Best Art Walk For: When you’re short on time but still want a sense of accomplishment.
South Pearl Street
First Friday: –8pm, April–December
South Pearl is best known for its excellent restaurants and farmers’ market, but it’s also a great place to find accessible art. Start your walk near the intersection of Buchtel and South Pearl at Sand Dollar Gallery. Inside the little blue house you’ll find watercolors from artist and owner Nancy Condit, as well as jewelry, ceramics, stained glass, ornaments and cards. As you head south through the neighborhood, visit Gallery 1505 for fine jewelry and ceramics, stop into the Colorado Potters Guild to watch artists work their magic at the potter’s wheel and browse Bell Studio Gallery’s oil paintings, stained glass, sculptures and jewelry, much of it inspired by the American West. Once you’ve worked up an appetite, stop for a slice on the charming patio at Kaos Pizza, grab at taco at Uno Mas or indulge a craving for Japanese cuisine at Sushi Den or one of its nearby sister restaurants, Izakaya Den or Ototo.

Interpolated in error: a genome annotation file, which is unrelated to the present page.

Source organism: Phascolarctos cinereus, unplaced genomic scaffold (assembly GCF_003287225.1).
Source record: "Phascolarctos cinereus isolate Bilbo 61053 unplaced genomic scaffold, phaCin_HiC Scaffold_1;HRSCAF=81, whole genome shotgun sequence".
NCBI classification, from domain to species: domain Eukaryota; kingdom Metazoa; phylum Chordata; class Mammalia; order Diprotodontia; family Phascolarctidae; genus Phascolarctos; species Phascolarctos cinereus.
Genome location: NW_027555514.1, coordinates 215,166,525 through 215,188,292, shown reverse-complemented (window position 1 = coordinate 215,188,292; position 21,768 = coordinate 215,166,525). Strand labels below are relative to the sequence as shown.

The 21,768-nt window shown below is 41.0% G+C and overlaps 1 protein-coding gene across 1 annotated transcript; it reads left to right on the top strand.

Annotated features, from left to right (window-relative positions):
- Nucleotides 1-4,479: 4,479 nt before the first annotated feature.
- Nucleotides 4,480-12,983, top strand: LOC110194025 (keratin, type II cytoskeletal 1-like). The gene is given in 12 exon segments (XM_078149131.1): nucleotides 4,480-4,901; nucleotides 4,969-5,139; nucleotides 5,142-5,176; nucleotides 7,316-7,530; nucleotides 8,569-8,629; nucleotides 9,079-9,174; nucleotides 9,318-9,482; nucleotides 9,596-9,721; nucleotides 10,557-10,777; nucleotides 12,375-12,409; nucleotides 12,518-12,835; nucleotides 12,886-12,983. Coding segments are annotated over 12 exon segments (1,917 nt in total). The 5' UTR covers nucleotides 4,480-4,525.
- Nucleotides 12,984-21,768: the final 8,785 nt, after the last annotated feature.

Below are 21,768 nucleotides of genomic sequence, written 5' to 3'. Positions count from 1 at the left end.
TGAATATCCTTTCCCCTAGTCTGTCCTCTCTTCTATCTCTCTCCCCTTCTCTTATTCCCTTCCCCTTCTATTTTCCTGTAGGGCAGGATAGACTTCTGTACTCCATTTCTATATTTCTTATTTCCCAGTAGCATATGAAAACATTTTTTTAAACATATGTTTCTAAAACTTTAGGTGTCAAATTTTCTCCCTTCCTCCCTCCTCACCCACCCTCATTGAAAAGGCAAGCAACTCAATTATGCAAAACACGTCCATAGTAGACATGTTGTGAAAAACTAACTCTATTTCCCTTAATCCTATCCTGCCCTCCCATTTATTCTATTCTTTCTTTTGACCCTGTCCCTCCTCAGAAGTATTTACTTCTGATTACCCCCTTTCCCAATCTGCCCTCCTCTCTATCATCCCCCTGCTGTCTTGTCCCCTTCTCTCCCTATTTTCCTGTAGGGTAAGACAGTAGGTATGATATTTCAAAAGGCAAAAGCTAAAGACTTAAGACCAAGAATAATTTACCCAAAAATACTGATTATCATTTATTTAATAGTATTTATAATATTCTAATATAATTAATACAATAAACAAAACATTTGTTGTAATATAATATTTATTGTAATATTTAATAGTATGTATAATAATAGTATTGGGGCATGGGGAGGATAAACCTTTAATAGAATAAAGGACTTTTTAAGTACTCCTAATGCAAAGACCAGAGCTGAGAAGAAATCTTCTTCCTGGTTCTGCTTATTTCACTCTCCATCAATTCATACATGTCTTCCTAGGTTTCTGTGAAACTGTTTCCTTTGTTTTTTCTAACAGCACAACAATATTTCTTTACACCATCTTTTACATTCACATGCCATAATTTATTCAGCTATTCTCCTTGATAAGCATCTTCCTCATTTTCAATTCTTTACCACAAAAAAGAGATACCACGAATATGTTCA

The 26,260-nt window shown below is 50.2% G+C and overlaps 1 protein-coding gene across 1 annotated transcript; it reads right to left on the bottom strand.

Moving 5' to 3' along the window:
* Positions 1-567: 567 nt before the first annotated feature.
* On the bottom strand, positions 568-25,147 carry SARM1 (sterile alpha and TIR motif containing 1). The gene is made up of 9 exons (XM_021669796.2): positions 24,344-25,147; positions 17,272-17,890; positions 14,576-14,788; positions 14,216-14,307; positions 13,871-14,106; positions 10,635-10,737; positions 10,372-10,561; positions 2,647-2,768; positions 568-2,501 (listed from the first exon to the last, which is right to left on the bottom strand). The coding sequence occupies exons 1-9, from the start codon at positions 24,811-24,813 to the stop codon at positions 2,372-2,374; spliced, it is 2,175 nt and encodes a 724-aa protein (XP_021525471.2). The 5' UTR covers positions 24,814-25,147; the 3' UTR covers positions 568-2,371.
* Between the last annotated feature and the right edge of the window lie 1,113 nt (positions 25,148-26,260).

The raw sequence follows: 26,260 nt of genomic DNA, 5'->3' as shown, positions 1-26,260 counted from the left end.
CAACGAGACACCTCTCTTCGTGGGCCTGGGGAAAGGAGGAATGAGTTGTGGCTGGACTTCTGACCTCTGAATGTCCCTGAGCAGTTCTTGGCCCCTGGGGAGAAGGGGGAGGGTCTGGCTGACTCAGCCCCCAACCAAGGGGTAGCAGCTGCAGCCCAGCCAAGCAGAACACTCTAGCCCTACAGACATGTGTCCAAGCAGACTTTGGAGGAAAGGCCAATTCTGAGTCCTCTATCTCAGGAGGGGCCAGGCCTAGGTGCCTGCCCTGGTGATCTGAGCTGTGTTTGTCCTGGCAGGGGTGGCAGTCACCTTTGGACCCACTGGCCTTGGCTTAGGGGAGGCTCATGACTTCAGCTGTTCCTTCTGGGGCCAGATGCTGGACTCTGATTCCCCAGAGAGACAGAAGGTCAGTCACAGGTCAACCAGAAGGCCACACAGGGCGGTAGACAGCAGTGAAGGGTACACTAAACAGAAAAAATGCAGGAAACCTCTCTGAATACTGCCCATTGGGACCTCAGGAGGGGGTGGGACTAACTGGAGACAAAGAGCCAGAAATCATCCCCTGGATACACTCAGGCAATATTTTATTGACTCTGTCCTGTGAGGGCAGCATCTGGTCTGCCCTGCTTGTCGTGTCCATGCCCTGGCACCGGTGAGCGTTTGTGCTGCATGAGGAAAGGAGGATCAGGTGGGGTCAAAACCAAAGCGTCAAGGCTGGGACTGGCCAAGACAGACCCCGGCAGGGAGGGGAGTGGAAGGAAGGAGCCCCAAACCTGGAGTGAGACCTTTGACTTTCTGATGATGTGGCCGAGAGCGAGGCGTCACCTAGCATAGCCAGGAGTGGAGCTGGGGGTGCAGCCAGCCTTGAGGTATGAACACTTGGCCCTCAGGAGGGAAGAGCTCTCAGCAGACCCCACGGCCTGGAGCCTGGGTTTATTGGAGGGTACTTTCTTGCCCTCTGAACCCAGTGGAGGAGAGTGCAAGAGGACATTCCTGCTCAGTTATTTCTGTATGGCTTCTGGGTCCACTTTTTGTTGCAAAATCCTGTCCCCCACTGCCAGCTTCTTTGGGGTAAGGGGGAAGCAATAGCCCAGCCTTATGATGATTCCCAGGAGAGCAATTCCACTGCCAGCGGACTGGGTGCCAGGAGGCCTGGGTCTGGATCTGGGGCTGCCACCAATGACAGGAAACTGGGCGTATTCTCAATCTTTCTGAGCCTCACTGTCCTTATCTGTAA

Best Art Walk For: Foodies who consider art the perfect appetizer.
Golden Triangle Museum District
First Friday: 5–9pm
Golden Triangle is Denver's civic and cultural hub, but it’s also a hot spot for the arts. After all, it’s home to the venerable Denver Art Museum. Get the lay of the land on the rooftop patio at The Fainting Goat Pub, then work your way clockwise around the district, starting with the William Havu Gallery, which showcases contemporary art by Colorado and Southwest artists in an award-winning, post-modern building. In the market for home goods? z|modern features vintage modern furniture, funky lighting and decorative arts. Finally, take in innovative exhibits in an inviting space at Gallery 1261 or work from young, local artists at Von Tornow Gallery.
The district’s renowned museums also get in on the First Friday fun. The Byers-Evans House Gallery hosts a reception 5–8pm, and the house, a historic landmark, is open for guided tours. The Clyfford Still Museum is also open during the art walk. Still’s works of abstract expressionism were sealed from public view for more than 30 years before the museum opened in 2011, so it’s a treat to view them for free.
Best Art Walk For: Getting history buffs to tag along.